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Die Fledermaus


Three years ago, pompous man-about-town Gabriel Eisenstein played a prank on his friend, the legal minion Dr. Falke. After a masquerade ball, Eisenstein put Falke on display in the town square—passed out and dressed as a bat! Falke was already far below Eisenstein in the pecking order, so this humiliation needs an elaborate payback. Now it is time for the next big masquerade ball, and Falke will arrange for Eisenstein to be embarrassed by two glamorous strangers…who just happen to be Eisenstein’s own wife and chambermaid in disguise.

But even Falke has no idea what doors and paths his prank will open up. Rosalinde, Eisenstein’s wife, is bored of her gilded cage and the pestering of ex-lovers, and is eager to cut loose. Meanwhile, downtrodden chambermaid Adele dreams of shaping her own destiny, rising to glory and power on the stage. Both of these heroines will seize their chance at Prince Orlovsky’s party, an international feast of bubbling waltzes and bubbly drinks. So pour the champagne and enjoy the revenge of “the bat”…or, as we say in German, Die Fledermaus.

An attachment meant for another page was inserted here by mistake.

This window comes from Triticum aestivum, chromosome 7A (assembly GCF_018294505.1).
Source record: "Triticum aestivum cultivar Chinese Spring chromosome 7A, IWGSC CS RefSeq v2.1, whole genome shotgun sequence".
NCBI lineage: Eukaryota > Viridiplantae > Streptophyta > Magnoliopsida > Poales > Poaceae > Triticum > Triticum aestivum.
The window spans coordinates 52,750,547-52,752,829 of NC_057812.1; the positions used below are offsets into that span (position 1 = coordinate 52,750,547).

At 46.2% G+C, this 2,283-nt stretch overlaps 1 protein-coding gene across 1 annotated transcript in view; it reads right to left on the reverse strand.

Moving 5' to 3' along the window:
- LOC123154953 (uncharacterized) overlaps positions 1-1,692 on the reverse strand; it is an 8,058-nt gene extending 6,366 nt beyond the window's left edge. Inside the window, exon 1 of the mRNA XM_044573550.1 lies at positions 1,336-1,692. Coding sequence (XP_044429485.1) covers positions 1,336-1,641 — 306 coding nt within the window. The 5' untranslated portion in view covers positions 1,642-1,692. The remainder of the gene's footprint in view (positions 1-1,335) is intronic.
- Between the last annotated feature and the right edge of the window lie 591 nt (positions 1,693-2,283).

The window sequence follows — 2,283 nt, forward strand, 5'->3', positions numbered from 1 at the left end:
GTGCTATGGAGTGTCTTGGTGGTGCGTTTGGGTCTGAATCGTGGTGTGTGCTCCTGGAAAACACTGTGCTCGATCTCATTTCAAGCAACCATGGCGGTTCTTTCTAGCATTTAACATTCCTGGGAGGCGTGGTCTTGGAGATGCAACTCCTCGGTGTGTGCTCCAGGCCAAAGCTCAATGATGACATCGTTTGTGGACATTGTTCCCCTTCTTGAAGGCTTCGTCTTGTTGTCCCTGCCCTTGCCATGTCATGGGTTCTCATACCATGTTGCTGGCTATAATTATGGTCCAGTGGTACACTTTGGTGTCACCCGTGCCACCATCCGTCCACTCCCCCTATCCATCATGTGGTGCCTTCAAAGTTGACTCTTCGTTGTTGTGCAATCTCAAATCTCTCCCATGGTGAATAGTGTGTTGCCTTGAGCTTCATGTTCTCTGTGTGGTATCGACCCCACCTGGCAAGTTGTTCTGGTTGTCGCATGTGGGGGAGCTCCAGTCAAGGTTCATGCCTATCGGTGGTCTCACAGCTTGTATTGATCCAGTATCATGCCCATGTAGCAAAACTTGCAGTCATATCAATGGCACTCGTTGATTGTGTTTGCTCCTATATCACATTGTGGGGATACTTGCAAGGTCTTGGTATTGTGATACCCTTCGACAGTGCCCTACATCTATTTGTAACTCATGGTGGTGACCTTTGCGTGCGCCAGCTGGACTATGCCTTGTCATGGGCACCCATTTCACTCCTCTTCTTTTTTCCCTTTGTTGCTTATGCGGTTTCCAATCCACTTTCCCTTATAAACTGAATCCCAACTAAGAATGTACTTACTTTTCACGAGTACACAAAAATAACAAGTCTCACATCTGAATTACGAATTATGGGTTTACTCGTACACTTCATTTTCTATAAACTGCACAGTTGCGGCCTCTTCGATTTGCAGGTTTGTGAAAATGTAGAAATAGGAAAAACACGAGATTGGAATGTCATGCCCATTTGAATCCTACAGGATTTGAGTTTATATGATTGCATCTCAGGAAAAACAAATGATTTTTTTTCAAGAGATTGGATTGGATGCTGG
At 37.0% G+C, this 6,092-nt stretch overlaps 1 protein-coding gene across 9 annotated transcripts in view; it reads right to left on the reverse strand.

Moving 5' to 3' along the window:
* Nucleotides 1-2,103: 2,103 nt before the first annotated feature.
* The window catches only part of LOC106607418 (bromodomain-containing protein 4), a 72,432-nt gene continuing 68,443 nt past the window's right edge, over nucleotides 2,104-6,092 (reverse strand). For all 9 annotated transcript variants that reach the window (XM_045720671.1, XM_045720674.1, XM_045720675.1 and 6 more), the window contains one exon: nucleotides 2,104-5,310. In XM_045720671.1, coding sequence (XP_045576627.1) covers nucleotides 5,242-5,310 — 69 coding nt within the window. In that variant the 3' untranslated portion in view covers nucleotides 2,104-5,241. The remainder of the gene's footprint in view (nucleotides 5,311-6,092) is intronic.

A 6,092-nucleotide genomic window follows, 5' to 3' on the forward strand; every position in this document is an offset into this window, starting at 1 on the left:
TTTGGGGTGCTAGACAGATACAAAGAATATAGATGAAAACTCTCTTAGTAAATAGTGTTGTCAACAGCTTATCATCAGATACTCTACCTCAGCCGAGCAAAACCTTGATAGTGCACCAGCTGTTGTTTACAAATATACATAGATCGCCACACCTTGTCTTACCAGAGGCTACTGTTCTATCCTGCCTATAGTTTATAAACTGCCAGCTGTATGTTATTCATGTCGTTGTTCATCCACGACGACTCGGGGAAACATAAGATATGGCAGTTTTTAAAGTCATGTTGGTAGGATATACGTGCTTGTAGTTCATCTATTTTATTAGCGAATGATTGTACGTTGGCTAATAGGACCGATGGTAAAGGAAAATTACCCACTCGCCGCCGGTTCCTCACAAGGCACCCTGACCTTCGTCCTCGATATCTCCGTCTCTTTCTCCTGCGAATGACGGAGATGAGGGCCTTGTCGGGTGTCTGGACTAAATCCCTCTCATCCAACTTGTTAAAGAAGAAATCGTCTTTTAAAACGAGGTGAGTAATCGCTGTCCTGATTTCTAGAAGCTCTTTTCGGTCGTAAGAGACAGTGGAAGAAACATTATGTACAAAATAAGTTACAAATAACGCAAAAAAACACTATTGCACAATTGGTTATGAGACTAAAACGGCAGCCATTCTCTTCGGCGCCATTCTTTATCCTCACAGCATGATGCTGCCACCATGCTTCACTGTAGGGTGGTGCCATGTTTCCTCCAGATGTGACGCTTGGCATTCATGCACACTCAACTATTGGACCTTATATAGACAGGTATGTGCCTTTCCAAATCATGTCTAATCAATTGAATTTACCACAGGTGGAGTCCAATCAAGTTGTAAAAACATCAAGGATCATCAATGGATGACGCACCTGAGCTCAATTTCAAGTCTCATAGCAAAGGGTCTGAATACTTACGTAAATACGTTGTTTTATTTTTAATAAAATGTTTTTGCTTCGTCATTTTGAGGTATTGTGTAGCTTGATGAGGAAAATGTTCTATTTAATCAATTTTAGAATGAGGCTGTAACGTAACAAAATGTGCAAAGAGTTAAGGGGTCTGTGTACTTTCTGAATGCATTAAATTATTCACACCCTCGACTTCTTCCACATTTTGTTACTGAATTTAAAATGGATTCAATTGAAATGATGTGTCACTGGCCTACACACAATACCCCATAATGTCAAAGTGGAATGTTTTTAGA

Die Fledermaus premiered in Vienna in April 1874. Originally a German farce by comic showman Roderich Benedix, it was revamped as a French comedy by the prolific duo Meilhac & Halévy, then ported back into German by Karl Haffner, with new lyrics and complications by Richard Genée.

The music had a far less complicated start—an astonishing amount of it was roughed out in just six weeks—and was fresh and new. Johann Strauss II, waltz-king of “Blue Danube” and “Vienna Woods” fame, found his biggest theatrical success with Die Fledermaus, and nearly 150 years of productions worldwide have cemented its reputation at the forefront of the operetta canon.

Then as now, audiences embraced the joy and variety of the score—waltzes, coloratura showpieces, ensembles, comic numbers—as well as the gala atmosphere. Beneath the surface of the champagne, too, some perennial themes bubble up: cosmopolitan goodwill, dreams of working toward a brighter future, the complicated dance of justice and mercy, the tangled course of love. 

Die Fledermaus has been performed and adapted for every context from grand opera house to television special to silent film. Now, thanks to an international ensemble of young professionals and skilled choristers, collaborating across a wide array of time zones and online platforms, it takes on its latest, pandemic-safe, incarnation to share its magic with the digital world.